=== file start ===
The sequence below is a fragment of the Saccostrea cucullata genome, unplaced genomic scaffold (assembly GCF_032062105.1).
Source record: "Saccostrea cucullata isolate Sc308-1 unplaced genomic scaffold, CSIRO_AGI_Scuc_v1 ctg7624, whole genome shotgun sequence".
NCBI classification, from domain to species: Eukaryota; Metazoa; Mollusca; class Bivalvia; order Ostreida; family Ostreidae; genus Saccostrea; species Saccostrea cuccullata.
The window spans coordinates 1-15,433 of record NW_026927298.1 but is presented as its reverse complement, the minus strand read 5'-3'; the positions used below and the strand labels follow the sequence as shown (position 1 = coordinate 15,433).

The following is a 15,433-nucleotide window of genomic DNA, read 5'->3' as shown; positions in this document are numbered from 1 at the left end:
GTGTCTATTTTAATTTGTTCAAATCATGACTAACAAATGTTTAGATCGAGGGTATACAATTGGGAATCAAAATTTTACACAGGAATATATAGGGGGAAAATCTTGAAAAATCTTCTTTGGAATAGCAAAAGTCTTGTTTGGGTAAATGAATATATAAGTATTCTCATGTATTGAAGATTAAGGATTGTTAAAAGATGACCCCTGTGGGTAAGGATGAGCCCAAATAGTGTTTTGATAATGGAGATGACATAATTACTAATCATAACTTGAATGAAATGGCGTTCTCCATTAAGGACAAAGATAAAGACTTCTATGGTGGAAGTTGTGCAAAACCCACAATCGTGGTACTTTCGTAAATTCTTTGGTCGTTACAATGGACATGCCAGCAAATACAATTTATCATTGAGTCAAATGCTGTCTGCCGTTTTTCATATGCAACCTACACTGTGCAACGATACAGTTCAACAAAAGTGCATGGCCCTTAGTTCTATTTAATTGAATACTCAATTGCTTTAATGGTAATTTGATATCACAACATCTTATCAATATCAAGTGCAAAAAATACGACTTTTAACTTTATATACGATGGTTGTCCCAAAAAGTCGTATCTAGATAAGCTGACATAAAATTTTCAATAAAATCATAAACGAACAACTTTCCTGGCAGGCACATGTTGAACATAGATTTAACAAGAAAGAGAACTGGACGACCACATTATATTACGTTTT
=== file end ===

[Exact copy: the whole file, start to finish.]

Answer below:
The sequence below is a fragment of the Saccostrea cucullata genome, unplaced genomic scaffold (assembly GCF_032062105.1).
Source record: "Saccostrea cucullata isolate Sc308-1 unplaced genomic scaffold, CSIRO_AGI_Scuc_v1 ctg7624, whole genome shotgun sequence".
NCBI classification, from domain to species: Eukaryota; Metazoa; Mollusca; class Bivalvia; order Ostreida; family Ostreidae; genus Saccostrea; species Saccostrea cuccullata.
The window spans coordinates 1-15,433 of record NW_026927298.1 but is presented as its reverse complement, the minus strand read 5'-3'; the positions used below and the strand labels follow the sequence as shown (position 1 = coordinate 15,433).

The following is a 15,433-nucleotide window of genomic DNA, read 5'->3' as shown; positions in this document are numbered from 1 at the left end:
GTGTCTATTTTAATTTGTTCAAATCATGACTAACAAATGTTTAGATCGAGGGTATACAATTGGGAATCAAAATTTTACACAGGAATATATAGGGGGAAAATCTTGAAAAATCTTCTTTGGAATAGCAAAAGTCTTGTTTGGGTAAATGAATATATAAGTATTCTCATGTATTGAAGATTAAGGATTGTTAAAAGATGACCCCTGTGGGTAAGGATGAGCCCAAATAGTGTTTTGATAATGGAGATGACATAATTACTAATCATAACTTGAATGAAATGGCGTTCTCCATTAAGGACAAAGATAAAGACTTCTATGGTGGAAGTTGTGCAAAACCCACAATCGTGGTACTTTCGTAAATTCTTTGGTCGTTACAATGGACATGCCAGCAAATACAATTTATCATTGAGTCAAATGCTGTCTGCCGTTTTTCATATGCAACCTACACTGTGCAACGATACAGTTCAACAAAAGTGCATGGCCCTTAGTTCTATTTAATTGAATACTCAATTGCTTTAATGGTAATTTGATATCACAACATCTTATCAATATCAAGTGCAAAAAATACGACTTTTAACTTTATATACGATGGTTGTCCCAAAAAGTCGTATCTAGATAAGCTGACATAAAATTTTCAATAAAATCATAAACGAACAACTTTCCTGGCAGGCACATGTTGAACATAGATTTAACAAGAAAGAGAACTGGACGACCACATTATATTACGTTTT